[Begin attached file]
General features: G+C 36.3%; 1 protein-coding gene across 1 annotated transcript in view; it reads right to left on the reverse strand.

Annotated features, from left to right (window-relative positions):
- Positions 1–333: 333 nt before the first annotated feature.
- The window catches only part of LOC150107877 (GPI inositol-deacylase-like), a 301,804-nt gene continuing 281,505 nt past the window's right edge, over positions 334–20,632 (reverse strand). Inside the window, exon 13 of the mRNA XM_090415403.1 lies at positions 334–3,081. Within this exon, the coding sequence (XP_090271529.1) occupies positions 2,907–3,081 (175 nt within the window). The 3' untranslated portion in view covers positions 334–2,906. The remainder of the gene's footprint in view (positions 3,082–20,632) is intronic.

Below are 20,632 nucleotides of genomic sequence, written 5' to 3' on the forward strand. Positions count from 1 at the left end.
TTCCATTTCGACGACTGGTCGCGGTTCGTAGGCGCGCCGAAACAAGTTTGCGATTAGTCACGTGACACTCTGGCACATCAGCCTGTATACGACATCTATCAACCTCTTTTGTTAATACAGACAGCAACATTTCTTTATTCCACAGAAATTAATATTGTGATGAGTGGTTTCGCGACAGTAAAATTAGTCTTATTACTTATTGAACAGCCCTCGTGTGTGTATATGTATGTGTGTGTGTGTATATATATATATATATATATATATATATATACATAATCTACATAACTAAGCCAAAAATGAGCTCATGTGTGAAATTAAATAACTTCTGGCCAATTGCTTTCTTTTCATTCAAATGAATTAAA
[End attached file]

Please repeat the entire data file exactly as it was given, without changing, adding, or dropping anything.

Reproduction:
General features: G+C 36.3%; 1 protein-coding gene across 1 annotated transcript in view; it reads right to left on the reverse strand.

Annotated features, from left to right (window-relative positions):
- Positions 1–333: 333 nt before the first annotated feature.
- The window catches only part of LOC150107877 (GPI inositol-deacylase-like), a 301,804-nt gene continuing 281,505 nt past the window's right edge, over positions 334–20,632 (reverse strand). Inside the window, exon 13 of the mRNA XM_090415403.1 lies at positions 334–3,081. Within this exon, the coding sequence (XP_090271529.1) occupies positions 2,907–3,081 (175 nt within the window). The 3' untranslated portion in view covers positions 334–2,906. The remainder of the gene's footprint in view (positions 3,082–20,632) is intronic.

Below are 20,632 nucleotides of genomic sequence, written 5' to 3' on the forward strand. Positions count from 1 at the left end.
TTCCATTTCGACGACTGGTCGCGGTTCGTAGGCGCGCCGAAACAAGTTTGCGATTAGTCACGTGACACTCTGGCACATCAGCCTGTATACGACATCTATCAACCTCTTTTGTTAATACAGACAGCAACATTTCTTTATTCCACAGAAATTAATATTGTGATGAGTGGTTTCGCGACAGTAAAATTAGTCTTATTACTTATTGAACAGCCCTCGTGTGTGTATATGTATGTGTGTGTGTGTATATATATATATATATATATATATATATATACATAATCTACATAACTAAGCCAAAAATGAGCTCATGTGTGAAATTAAATAACTTCTGGCCAATTGCTTTCTTTTCATTCAAATGAATTAAA